[WW implies] that John’s reticence about his health is hypocritical given his penchant for government transparency. But neither John’s desire for government transparency nor common sense demands the same candor regarding the lives of the people who work in government as it does of the government itself.
You impugn his integrity and suggest his illness was merely a ruse, but even your own article notes that he may have undergone surgery, which would surely provide a simple explanation for John’s improved health. Regardless, there are myriad reasons why certain health issues might deter John from serving as attorney general but nevertheless accommodate his serving as Reed’s president.
And you accuse John of hubris—one sentence after claiming he “bailed out when the going got tough.” As I see it, John has weathered considerable criticism for doing his job, not for exceeding its bounds, and has taken responsibility for his mistakes. And he has demonstrated admirable humility in his decision not to run again. Typical political hubris this is not.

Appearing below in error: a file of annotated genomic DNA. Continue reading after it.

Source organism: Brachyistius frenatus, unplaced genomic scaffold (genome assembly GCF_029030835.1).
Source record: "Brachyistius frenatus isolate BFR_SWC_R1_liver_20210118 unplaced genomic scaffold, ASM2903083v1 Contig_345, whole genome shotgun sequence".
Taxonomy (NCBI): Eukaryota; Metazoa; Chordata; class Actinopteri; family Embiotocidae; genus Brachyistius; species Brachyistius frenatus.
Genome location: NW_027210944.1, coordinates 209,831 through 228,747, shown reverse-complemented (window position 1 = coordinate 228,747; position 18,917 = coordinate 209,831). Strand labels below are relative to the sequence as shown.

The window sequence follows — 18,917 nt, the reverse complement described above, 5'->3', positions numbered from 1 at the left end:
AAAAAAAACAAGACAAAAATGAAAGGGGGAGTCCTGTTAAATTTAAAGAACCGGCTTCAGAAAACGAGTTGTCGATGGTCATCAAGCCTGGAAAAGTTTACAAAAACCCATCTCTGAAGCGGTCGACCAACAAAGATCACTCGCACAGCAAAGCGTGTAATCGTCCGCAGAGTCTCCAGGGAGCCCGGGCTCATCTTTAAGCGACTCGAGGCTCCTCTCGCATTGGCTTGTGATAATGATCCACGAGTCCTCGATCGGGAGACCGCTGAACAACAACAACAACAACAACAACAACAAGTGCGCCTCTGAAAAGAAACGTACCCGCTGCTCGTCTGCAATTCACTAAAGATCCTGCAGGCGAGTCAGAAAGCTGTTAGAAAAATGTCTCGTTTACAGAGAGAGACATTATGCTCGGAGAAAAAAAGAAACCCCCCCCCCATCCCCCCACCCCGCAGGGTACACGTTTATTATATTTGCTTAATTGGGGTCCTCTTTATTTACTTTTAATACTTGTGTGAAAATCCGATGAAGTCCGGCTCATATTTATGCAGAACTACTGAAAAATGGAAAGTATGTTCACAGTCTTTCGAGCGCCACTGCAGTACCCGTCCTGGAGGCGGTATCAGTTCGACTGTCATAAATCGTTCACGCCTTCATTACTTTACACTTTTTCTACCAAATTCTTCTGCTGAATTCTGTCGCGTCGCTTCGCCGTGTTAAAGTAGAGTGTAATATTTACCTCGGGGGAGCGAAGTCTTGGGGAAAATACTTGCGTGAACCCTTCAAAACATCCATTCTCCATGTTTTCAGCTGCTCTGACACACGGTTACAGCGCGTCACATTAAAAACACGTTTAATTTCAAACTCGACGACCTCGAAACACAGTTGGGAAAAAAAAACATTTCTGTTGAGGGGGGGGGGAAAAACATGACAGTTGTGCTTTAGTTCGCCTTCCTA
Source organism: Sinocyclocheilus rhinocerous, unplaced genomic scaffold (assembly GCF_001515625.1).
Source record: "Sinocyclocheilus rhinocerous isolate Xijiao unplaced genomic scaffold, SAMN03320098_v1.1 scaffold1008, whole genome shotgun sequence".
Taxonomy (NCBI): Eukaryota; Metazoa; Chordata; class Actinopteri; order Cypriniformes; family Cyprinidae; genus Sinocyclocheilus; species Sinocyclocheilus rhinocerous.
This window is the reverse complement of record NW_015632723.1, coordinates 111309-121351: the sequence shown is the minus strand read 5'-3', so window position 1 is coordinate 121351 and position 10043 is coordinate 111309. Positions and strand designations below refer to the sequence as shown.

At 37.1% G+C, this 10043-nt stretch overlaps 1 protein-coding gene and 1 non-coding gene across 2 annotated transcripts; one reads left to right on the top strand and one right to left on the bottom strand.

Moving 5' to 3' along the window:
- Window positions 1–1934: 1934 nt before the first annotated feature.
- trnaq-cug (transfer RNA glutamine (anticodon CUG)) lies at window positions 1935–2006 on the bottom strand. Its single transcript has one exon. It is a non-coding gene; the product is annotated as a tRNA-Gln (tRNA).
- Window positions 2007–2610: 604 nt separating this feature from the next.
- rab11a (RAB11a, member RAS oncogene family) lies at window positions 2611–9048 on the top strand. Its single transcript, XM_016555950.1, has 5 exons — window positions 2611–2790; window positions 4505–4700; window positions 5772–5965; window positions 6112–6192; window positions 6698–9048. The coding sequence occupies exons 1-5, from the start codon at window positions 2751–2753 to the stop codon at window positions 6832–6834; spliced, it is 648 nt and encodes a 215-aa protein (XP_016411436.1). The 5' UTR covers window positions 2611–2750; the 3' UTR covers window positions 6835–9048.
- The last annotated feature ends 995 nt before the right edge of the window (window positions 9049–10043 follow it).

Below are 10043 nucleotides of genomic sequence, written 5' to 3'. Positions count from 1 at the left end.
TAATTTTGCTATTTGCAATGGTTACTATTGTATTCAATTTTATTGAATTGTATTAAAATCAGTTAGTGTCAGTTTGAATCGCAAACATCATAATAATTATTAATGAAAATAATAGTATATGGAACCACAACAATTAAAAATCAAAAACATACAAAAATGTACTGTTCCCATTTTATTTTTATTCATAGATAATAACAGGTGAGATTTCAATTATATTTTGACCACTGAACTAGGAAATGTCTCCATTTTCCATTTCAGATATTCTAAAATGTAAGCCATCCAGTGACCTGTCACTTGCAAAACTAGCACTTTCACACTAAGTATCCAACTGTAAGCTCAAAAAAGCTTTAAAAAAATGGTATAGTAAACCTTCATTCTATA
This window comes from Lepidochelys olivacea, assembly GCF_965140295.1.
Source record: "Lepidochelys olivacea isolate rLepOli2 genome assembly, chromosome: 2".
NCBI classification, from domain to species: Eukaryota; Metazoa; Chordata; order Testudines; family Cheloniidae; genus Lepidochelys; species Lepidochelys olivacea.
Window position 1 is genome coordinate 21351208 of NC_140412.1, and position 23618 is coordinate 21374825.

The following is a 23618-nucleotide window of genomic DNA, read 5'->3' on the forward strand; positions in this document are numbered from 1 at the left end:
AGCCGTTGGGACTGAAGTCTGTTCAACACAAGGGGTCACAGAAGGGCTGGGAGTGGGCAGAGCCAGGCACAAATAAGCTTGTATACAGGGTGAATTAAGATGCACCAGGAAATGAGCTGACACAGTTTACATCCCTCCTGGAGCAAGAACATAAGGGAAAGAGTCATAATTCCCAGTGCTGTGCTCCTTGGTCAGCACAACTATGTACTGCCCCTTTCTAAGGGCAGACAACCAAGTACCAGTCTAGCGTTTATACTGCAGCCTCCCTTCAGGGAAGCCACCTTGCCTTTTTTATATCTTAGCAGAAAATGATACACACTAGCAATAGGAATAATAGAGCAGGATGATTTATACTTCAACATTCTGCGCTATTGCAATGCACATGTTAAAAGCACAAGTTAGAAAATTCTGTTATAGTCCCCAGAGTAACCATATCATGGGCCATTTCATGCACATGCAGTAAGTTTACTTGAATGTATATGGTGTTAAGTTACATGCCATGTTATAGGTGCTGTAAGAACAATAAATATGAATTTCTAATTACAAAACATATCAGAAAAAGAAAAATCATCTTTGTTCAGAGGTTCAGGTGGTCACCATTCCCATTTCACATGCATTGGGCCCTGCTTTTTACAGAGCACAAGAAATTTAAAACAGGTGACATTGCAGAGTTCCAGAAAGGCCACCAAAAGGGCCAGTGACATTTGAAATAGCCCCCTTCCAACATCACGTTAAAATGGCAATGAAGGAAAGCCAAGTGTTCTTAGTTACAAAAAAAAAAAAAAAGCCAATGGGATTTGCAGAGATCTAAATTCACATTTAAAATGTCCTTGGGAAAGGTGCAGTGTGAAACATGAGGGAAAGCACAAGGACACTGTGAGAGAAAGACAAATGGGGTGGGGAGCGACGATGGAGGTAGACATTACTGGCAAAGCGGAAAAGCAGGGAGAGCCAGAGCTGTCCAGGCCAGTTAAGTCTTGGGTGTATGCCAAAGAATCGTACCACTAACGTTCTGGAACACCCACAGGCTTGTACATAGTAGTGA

There is much worth telling in John’s story, but, sadly, almost none of it is in this article.—Geoffrey Manne
Lecturer in law, Lewis & Clark Law School
None of the unwashed masses who attend Reed [College] have given this a second thought. They know Kroger isn’t going to do a thing about their pot, heroin and meth use...messy. Instead, he will earn his 375K the old-fashioned way: by going to meetings and eating lunch and going home early and snipping the roses. In the meantime, the unbathed, dreadlocked, dirty-clothed Reedies will do business the old-fashioned way: duck and cover, attack and hide, smoking their pot in the dark corners and talking ad nauseam about what Wittgenstein really meant. —“Emile Zola”
Kroger had a lot of upside initially [as attorney general]. I loved seeing him go after the University of Oregon cabal and the corruption within the Department of Energy. Unfortunately, he couldn’t finish the job. Here’s hoping he can help Reed build better community connections and increase enrollment.
WELCOME TO THE FAUXBERHOOD
The difference between a neighborhood that evolves over time and a prefab-insto fauxberhood is the difference between night and day [see “Welcome to Con-Way Town,” WW, June 6, 2012]. Dumping a touch of suburbia into the Alphabet District will kill off the reason this part of NW PDX is unique. It’s already begun—those three- and four-story apartments that will never age well? Revolting.
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